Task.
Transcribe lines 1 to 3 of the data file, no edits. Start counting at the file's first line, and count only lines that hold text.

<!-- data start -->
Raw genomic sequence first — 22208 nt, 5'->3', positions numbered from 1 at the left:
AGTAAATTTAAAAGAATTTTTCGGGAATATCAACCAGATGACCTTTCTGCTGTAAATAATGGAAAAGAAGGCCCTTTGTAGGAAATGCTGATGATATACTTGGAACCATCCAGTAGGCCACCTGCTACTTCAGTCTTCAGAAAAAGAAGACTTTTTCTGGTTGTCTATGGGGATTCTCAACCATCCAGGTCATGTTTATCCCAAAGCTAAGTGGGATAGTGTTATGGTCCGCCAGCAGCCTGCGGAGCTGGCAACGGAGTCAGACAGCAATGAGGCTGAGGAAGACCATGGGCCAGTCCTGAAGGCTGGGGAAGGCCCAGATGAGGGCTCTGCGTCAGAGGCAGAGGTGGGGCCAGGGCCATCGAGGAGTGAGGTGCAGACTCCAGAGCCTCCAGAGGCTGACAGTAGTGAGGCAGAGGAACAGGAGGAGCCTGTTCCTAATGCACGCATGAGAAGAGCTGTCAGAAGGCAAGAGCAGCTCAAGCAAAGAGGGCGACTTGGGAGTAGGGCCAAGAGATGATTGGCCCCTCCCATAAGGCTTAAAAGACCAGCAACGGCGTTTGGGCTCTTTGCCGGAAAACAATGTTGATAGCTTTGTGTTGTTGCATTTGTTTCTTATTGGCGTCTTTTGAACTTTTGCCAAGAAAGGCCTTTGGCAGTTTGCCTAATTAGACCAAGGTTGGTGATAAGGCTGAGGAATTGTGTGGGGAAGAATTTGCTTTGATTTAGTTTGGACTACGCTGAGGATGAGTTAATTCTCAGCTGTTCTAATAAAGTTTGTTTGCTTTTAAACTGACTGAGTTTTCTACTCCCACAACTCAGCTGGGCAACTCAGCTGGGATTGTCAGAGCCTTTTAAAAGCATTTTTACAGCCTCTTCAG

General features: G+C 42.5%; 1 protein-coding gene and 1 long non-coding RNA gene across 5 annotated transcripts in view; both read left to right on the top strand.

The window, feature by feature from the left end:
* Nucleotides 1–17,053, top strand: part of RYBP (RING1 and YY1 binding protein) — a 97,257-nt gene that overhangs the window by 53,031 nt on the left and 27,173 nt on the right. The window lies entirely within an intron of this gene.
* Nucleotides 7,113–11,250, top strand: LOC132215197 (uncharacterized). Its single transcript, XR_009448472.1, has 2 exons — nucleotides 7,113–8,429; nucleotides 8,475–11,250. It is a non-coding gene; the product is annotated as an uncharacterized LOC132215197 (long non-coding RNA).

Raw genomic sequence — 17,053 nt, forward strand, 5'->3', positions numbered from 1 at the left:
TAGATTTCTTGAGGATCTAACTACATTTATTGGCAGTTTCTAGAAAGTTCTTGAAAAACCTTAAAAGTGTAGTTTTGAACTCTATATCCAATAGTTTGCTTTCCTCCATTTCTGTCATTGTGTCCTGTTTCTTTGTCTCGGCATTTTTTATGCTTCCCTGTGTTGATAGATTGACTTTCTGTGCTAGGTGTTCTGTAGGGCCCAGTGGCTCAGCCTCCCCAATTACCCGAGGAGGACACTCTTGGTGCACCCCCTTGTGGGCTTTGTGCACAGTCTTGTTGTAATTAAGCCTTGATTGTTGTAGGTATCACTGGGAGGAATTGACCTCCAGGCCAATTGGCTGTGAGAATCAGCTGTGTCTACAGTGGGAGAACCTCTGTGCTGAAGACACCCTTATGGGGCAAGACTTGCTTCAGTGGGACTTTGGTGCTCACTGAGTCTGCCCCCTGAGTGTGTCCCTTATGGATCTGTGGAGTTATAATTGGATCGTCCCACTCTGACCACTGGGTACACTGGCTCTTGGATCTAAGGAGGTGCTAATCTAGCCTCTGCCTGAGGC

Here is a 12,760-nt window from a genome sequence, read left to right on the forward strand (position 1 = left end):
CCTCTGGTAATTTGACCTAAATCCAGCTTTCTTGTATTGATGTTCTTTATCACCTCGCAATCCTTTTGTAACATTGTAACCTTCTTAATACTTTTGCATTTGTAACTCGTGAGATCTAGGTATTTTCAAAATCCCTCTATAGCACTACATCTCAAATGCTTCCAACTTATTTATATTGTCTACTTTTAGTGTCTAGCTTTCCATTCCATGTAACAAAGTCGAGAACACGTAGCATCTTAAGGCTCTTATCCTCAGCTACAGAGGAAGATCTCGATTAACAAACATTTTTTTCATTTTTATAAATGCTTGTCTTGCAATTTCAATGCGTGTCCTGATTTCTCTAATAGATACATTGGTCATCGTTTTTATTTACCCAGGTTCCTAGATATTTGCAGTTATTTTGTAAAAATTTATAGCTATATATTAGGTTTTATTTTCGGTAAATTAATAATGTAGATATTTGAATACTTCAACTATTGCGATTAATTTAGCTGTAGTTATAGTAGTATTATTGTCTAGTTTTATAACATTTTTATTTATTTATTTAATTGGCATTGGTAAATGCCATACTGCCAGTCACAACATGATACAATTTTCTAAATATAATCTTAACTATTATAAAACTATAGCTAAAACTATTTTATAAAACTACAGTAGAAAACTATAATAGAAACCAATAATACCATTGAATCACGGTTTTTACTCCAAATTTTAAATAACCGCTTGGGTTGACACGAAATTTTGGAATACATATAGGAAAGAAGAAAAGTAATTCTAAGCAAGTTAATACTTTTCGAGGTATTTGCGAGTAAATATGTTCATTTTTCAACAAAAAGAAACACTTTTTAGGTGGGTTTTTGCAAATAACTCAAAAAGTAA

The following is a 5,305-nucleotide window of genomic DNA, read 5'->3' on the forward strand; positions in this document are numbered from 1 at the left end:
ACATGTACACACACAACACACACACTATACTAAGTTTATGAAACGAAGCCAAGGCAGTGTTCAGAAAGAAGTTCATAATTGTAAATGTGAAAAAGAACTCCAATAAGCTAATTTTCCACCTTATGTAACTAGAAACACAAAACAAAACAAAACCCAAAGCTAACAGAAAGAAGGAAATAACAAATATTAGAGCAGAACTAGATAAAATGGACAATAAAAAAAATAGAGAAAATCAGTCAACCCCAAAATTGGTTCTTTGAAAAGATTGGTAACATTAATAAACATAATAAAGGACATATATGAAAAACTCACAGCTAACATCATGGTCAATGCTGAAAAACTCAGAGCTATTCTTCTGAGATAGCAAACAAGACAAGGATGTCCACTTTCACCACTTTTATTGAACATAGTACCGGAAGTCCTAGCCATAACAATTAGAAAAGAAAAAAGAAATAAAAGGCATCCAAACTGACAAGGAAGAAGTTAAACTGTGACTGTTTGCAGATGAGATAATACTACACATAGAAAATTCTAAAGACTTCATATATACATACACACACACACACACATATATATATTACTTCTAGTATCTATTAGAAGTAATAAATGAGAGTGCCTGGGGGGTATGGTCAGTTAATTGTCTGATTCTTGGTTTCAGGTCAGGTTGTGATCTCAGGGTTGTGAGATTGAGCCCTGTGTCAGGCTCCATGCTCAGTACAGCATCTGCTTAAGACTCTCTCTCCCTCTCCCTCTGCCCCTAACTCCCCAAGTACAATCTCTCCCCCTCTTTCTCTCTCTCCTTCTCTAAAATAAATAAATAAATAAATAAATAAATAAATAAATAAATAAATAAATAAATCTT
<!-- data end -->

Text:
Raw genomic sequence first — 22208 nt, 5'->3', positions numbered from 1 at the left:
AGTAAATTTAAAAGAATTTTTCGGGAATATCAACCAGATGACCTTTCTGCTGTAAATAATGGAAAAGAAGGCCCTTTGTAGGAAATGCTGATGATATACTTGGAACCATCCAGTAGGCCACCTGCTACTTCAGTCTTCAGAAAAAGAAGACTTTTTCTGGTTGTCTATGGGGATTCTCAACCATCCAGGTCATGTTTATCCCAAAGCTAAGTGGGATAGTGTTATGGTCCGCCAGCAGCCTGCGGAGCTGGCAACGGAGTCAGACAGCAATGAGGCTGAGGAAGACCATGGGCCAGTCCTGAAGGCTGGGGAAGGCCCAGATGAGGGCTCTGCGTCAGAGGCAGAGGTGGGGCCAGGGCCATCGAGGAGTGAGGTGCAGACTCCAGAGCCTCCAGAGGCTGACAGTAGTGAGGCAGAGGAACAGGAGGAGCCTGTTCCTAATGCACGCATGAGAAGAGCTGTCAGAAGGCAAGAGCAGCTCAAGCAAAGAGGGCGACTTGGGAGTAGGGCCAAGAGATGATTGGCCCCTCCCATAAGGCTTAAAAGACCAGCAACGGCGTTTGGGCTCTTTGCCGGAAAACAATGTTGATAGCTTTGTGTTGTTGCATTTGTTTCTTATTGGCGTCTTTTGAACTTTTGCCAAGAAAGGCCTTTGGCAGTTTGCCTAATTAGACCAAGGTTGGTGATAAGGCTGAGGAATTGTGTGGGGAAGAATTTGCTTTGATTTAGTTTGGACTACGCTGAGGATGAGTTAATTCTCAGCTGTTCTAATAAAGTTTGTTTGCTTTTAAACTGACTGAGTTTTCTACTCCCACAACTCAGCTGGGCAACTCAGCTGGGATTGTCAGAGCCTTTTAAAAGCATTTTTACAGCCTCTTCAG

General features: G+C 42.5%; 1 protein-coding gene and 1 long non-coding RNA gene across 5 annotated transcripts in view; both read left to right on the top strand.